Although March – Women’s History Month – has ended, the full participation of women and positive partnerships of men and women working together for justice in and through the ecumenical community will not end. The inspiration, the new things learned and powerful legislative advocacy accomplished through Ecumenical Advocacy Days will have positive effects on into the future.
For more information about
To honor a women and financially support gender justice work in the ecumenical community through the NCC go to:
Photos of Tiemeyer and Chemberlin by Kathleen Cameron
It’s A Wonderful Thing to Honor the Women Who Made All the Difference In Our Lives:
“A very exciting evening of
amazing women gathered at Pilgrim Place in Claremont, California for wine
and cheese and to celebrate the lives of women and the ‘herstory’ of our
past struggles and accomplishments,” said
Convener of the local steering group responsible for organizing the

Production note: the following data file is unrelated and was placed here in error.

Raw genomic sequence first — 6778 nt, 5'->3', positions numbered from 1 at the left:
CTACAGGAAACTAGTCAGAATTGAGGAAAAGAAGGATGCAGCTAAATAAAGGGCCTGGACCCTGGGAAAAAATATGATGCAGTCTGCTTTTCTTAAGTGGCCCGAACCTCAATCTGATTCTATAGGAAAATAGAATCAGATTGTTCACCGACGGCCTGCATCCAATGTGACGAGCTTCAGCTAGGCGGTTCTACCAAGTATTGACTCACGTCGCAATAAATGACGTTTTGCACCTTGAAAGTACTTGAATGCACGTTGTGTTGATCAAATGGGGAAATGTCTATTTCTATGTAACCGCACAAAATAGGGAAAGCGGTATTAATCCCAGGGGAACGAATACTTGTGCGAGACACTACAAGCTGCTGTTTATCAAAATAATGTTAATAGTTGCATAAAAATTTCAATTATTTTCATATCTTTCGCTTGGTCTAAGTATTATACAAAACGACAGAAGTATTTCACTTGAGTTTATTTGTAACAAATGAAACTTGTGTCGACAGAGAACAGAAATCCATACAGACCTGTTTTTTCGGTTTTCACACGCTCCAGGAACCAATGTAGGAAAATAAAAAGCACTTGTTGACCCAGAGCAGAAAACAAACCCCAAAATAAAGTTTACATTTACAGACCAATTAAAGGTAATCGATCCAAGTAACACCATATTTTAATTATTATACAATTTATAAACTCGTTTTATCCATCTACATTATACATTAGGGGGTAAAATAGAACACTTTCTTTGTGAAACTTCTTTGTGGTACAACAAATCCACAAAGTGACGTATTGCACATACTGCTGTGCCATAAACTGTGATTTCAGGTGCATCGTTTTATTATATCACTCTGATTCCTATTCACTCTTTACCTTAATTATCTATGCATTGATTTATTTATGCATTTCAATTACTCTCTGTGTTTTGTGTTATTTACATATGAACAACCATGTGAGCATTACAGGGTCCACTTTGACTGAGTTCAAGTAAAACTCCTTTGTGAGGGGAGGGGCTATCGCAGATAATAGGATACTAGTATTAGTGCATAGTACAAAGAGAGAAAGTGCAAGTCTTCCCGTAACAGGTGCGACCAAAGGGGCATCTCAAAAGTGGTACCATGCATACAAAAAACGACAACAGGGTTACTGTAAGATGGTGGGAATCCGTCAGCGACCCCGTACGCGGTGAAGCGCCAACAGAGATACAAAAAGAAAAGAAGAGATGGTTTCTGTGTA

Claremont Circles of Names Gathering on Tuesday, February 15, 2011.
Twenty-eight women were named as part of the Circles of Names Campaign which
will sustain and energize the future for ecumenical women’s ministries,” she
went on to note.
of Names Campaign, (www.circlesofnames.org)
a project of the National Council of Churches USA, (www.ncccusa.org)
is designed to create a circle of support for women’s ministries by asking a
thousand persons to give $100 in the name of a woman who has helped shape
their walks of faith. The Circles Campaign seeks to build a foundation
towards long-term sustainability of Women’s Ministries and gender justice
work through the 37 member communions of the National Council of Churches.
“When the Claremont community
stepped up and first offered to host a Circles of Names Gathering, we knew
the event would take on an exciting life
of its own and that probably it
would be most effective if staff would just get out of their way and let
these amazing friends of the NCC shape and implement the occasion in their